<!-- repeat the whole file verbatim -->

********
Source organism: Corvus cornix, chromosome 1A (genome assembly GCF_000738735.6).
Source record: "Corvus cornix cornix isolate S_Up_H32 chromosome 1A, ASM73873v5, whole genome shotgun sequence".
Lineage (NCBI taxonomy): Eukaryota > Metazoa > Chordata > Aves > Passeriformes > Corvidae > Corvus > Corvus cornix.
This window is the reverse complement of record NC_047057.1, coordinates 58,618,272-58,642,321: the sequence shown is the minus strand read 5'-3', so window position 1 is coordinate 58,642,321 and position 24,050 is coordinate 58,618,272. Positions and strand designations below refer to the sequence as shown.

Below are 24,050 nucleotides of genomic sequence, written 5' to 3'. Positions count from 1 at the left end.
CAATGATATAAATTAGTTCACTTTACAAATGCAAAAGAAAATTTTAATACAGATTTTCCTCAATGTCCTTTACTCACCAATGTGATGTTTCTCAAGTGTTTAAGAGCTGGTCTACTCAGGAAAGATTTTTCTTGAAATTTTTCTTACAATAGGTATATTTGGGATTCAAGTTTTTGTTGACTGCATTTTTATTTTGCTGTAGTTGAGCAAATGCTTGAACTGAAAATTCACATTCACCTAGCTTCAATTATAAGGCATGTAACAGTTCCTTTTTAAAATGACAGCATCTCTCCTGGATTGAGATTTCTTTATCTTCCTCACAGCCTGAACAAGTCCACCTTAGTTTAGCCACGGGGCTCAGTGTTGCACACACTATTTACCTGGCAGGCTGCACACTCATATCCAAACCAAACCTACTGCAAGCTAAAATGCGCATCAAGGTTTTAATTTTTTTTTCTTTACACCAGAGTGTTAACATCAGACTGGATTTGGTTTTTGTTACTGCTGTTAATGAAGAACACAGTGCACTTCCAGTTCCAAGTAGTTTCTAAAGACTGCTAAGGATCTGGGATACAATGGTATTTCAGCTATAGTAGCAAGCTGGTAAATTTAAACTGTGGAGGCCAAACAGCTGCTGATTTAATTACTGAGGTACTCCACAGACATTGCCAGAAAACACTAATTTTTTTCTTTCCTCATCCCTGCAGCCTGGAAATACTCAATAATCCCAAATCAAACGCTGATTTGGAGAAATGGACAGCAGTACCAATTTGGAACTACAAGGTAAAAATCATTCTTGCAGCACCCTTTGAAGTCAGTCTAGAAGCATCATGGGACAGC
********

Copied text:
Source organism: Corvus cornix, chromosome 1A (genome assembly GCF_000738735.6).
Source record: "Corvus cornix cornix isolate S_Up_H32 chromosome 1A, ASM73873v5, whole genome shotgun sequence".
Lineage (NCBI taxonomy): Eukaryota > Metazoa > Chordata > Aves > Passeriformes > Corvidae > Corvus > Corvus cornix.
This window is the reverse complement of record NC_047057.1, coordinates 58,618,272-58,642,321: the sequence shown is the minus strand read 5'-3', so window position 1 is coordinate 58,642,321 and position 24,050 is coordinate 58,618,272. Positions and strand designations below refer to the sequence as shown.

Below are 24,050 nucleotides of genomic sequence, written 5' to 3'. Positions count from 1 at the left end.
CAATGATATAAATTAGTTCACTTTACAAATGCAAAAGAAAATTTTAATACAGATTTTCCTCAATGTCCTTTACTCACCAATGTGATGTTTCTCAAGTGTTTAAGAGCTGGTCTACTCAGGAAAGATTTTTCTTGAAATTTTTCTTACAATAGGTATATTTGGGATTCAAGTTTTTGTTGACTGCATTTTTATTTTGCTGTAGTTGAGCAAATGCTTGAACTGAAAATTCACATTCACCTAGCTTCAATTATAAGGCATGTAACAGTTCCTTTTTAAAATGACAGCATCTCTCCTGGATTGAGATTTCTTTATCTTCCTCACAGCCTGAACAAGTCCACCTTAGTTTAGCCACGGGGCTCAGTGTTGCACACACTATTTACCTGGCAGGCTGCACACTCATATCCAAACCAAACCTACTGCAAGCTAAAATGCGCATCAAGGTTTTAATTTTTTTTTCTTTACACCAGAGTGTTAACATCAGACTGGATTTGGTTTTTGTTACTGCTGTTAATGAAGAACACAGTGCACTTCCAGTTCCAAGTAGTTTCTAAAGACTGCTAAGGATCTGGGATACAATGGTATTTCAGCTATAGTAGCAAGCTGGTAAATTTAAACTGTGGAGGCCAAACAGCTGCTGATTTAATTACTGAGGTACTCCACAGACATTGCCAGAAAACACTAATTTTTTTCTTTCCTCATCCCTGCAGCCTGGAAATACTCAATAATCCCAAATCAAACGCTGATTTGGAGAAATGGACAGCAGTACCAATTTGGAACTACAAGGTAAAAATCATTCTTGCAGCACCCTTTGAAGTCAGTCTAGAAGCATCATGGGACAGC